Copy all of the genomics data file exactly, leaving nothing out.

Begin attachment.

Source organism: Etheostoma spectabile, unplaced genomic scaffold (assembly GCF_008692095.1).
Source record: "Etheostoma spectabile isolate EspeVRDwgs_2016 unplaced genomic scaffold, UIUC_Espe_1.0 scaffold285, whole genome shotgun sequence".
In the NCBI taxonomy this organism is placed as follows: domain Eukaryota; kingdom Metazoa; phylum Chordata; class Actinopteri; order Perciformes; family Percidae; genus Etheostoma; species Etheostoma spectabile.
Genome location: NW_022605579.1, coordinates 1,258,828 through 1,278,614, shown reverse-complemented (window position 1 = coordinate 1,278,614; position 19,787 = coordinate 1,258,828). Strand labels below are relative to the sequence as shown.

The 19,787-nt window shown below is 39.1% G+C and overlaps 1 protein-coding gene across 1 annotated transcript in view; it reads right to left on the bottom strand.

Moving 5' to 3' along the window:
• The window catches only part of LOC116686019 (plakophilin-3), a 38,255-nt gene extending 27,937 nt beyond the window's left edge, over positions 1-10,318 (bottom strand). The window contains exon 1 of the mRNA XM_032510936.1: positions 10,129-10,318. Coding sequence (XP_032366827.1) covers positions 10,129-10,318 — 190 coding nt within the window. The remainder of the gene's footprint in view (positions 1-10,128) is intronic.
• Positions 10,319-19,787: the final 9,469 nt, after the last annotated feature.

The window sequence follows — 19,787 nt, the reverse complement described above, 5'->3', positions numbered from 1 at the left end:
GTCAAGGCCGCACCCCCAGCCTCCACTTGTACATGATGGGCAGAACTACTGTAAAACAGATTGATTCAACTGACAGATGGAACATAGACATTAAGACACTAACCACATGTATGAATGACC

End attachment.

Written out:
Source organism: Etheostoma spectabile, unplaced genomic scaffold (assembly GCF_008692095.1).
Source record: "Etheostoma spectabile isolate EspeVRDwgs_2016 unplaced genomic scaffold, UIUC_Espe_1.0 scaffold285, whole genome shotgun sequence".
In the NCBI taxonomy this organism is placed as follows: domain Eukaryota; kingdom Metazoa; phylum Chordata; class Actinopteri; order Perciformes; family Percidae; genus Etheostoma; species Etheostoma spectabile.
Genome location: NW_022605579.1, coordinates 1,258,828 through 1,278,614, shown reverse-complemented (window position 1 = coordinate 1,278,614; position 19,787 = coordinate 1,258,828). Strand labels below are relative to the sequence as shown.

The 19,787-nt window shown below is 39.1% G+C and overlaps 1 protein-coding gene across 1 annotated transcript in view; it reads right to left on the bottom strand.

Moving 5' to 3' along the window:
• The window catches only part of LOC116686019 (plakophilin-3), a 38,255-nt gene extending 27,937 nt beyond the window's left edge, over positions 1-10,318 (bottom strand). The window contains exon 1 of the mRNA XM_032510936.1: positions 10,129-10,318. Coding sequence (XP_032366827.1) covers positions 10,129-10,318 — 190 coding nt within the window. The remainder of the gene's footprint in view (positions 1-10,128) is intronic.
• Positions 10,319-19,787: the final 9,469 nt, after the last annotated feature.

The window sequence follows — 19,787 nt, the reverse complement described above, 5'->3', positions numbered from 1 at the left end:
GTCAAGGCCGCACCCCCAGCCTCCACTTGTACATGATGGGCAGAACTACTGTAAAACAGATTGATTCAACTGACAGATGGAACATAGACATTAAGACACTAACCACATGTATGAATGACC